Its title gives away the contents of this picture book that speaks as much to adults as it does children. Humanized cats show how an author/illustrator goes to the editor who goes to the publisher who goes to the designer, proofreader, production director, et al.
What begins simply--"I like books"--with a child wondering how they're made, soon piles into a Dagwood sandwich of details. The center, for instance, looks like a journalism text with small-print: "Sometimes the art is PRESEPARATED by the artist. A separate overlay is made for each color. . . . Each flat is put into a frame together with a thin metal PHOTOSENSITIVE PLATE." It's doubtful early readers will look twice at these pages, which in turn might scare them away for good.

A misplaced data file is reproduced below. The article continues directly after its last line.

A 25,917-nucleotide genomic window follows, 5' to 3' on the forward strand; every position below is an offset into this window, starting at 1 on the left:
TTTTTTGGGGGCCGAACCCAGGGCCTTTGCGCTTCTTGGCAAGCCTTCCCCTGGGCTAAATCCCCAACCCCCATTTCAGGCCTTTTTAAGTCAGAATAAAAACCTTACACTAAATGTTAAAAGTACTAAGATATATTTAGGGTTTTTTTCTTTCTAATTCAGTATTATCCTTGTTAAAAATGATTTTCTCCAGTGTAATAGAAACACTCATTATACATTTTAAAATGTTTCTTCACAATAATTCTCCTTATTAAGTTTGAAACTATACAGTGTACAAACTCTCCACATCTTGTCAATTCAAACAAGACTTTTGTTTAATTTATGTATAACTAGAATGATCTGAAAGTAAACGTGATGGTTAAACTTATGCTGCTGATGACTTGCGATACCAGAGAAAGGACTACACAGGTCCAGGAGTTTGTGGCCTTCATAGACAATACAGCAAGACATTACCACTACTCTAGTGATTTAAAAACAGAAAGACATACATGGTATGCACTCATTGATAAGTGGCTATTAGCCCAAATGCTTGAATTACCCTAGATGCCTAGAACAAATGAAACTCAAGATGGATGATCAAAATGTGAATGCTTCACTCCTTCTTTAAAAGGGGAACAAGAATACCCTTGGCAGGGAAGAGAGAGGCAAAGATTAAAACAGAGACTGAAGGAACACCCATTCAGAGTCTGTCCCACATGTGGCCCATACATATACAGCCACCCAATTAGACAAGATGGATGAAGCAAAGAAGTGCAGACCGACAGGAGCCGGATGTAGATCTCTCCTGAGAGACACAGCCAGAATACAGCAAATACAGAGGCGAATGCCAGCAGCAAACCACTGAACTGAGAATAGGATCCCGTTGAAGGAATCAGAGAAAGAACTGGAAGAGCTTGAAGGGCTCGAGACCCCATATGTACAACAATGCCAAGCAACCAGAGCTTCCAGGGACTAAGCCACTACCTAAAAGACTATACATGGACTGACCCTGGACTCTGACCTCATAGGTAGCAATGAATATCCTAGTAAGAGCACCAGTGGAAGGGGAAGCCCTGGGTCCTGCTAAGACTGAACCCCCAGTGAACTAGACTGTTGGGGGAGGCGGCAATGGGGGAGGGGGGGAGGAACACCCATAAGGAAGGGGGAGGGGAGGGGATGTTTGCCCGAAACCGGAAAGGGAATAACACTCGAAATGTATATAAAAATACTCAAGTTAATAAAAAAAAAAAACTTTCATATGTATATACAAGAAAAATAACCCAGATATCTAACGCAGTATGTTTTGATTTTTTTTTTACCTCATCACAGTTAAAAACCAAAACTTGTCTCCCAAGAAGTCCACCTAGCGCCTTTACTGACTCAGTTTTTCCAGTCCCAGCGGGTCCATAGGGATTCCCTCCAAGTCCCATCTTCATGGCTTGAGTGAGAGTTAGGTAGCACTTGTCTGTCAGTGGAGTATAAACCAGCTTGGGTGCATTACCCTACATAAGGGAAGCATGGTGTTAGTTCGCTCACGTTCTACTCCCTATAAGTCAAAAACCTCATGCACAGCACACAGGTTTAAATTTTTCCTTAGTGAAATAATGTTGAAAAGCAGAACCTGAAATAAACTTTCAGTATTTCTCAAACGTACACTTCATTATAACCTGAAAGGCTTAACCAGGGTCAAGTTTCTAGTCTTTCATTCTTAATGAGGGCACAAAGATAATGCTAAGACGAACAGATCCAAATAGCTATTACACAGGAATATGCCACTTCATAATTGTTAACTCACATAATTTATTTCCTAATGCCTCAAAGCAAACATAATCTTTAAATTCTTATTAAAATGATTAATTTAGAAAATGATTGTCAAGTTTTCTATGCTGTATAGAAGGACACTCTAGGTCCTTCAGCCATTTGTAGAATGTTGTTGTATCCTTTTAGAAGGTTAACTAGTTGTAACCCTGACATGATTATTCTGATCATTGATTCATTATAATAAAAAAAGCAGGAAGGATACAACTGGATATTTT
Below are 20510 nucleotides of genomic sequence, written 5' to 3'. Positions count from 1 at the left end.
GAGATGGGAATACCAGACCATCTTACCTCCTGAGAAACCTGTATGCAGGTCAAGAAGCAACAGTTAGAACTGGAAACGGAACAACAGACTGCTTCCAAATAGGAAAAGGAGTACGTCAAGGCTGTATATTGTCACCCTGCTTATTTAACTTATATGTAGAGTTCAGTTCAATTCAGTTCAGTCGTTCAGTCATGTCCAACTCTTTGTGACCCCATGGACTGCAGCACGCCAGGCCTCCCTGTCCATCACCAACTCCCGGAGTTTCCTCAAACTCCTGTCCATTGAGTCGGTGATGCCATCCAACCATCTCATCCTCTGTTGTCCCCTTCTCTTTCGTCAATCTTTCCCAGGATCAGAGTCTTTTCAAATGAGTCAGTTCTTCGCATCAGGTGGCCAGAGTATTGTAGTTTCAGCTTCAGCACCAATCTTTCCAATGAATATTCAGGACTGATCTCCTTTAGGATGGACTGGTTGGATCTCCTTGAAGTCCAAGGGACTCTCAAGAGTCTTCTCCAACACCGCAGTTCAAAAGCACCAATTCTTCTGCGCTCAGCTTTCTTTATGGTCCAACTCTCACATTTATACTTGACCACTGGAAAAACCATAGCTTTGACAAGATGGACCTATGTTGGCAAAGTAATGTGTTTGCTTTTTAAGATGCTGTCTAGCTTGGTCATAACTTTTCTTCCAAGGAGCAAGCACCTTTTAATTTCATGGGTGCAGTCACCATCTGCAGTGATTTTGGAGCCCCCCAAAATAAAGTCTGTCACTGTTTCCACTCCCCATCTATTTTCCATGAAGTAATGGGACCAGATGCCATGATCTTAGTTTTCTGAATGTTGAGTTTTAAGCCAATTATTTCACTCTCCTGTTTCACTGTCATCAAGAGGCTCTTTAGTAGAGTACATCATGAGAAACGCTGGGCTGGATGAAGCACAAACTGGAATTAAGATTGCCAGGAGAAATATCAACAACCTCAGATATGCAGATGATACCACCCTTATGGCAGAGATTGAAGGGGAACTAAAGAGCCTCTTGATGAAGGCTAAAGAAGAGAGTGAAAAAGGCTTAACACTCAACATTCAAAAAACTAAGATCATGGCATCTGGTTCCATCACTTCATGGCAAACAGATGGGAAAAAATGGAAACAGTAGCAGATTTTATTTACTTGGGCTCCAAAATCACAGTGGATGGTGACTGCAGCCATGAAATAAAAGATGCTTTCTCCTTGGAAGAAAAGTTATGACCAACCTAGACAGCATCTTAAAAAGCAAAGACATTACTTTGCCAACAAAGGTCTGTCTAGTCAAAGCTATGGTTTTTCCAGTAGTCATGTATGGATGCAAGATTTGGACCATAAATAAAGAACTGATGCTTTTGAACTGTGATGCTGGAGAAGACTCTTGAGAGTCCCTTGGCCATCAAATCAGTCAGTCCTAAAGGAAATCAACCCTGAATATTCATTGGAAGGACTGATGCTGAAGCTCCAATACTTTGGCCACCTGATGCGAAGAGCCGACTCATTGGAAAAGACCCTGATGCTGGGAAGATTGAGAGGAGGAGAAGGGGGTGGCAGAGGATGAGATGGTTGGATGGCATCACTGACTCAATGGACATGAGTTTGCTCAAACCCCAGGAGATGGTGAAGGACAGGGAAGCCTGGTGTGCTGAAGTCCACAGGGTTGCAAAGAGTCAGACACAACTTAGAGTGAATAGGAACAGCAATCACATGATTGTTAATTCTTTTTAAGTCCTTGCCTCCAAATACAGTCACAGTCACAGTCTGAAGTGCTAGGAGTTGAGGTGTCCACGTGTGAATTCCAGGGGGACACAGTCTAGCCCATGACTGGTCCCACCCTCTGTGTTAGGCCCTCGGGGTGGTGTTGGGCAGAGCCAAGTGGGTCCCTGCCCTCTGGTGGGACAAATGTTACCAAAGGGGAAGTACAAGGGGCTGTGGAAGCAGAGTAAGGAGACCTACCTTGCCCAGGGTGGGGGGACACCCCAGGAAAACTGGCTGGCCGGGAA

The question then is: For whom is this book intended? Aliki is certainly a distinguished illustrator, as these drawings prove. Her cats are cute with friendly colors and antics sure to charm children, and having cats do the people chores is less intimidating. But why all the teeny print and minutiae only a select few adults will savor? If it's a book for adults or even teens, why all the kitties?
"How a Book Is Made" is interesting although please don't quiz me on the inside of the FOUR-COLOR OFFSET PRINTING PRESS; it's a doozy, that one. Another problem is that it's a pain to read aloud. There are cats talking in overhead balloons, there are indescribable diagrams and captions calling for bifocals. And then there is the story line. Teachers would have quite a time using this in class, squinting and pointing.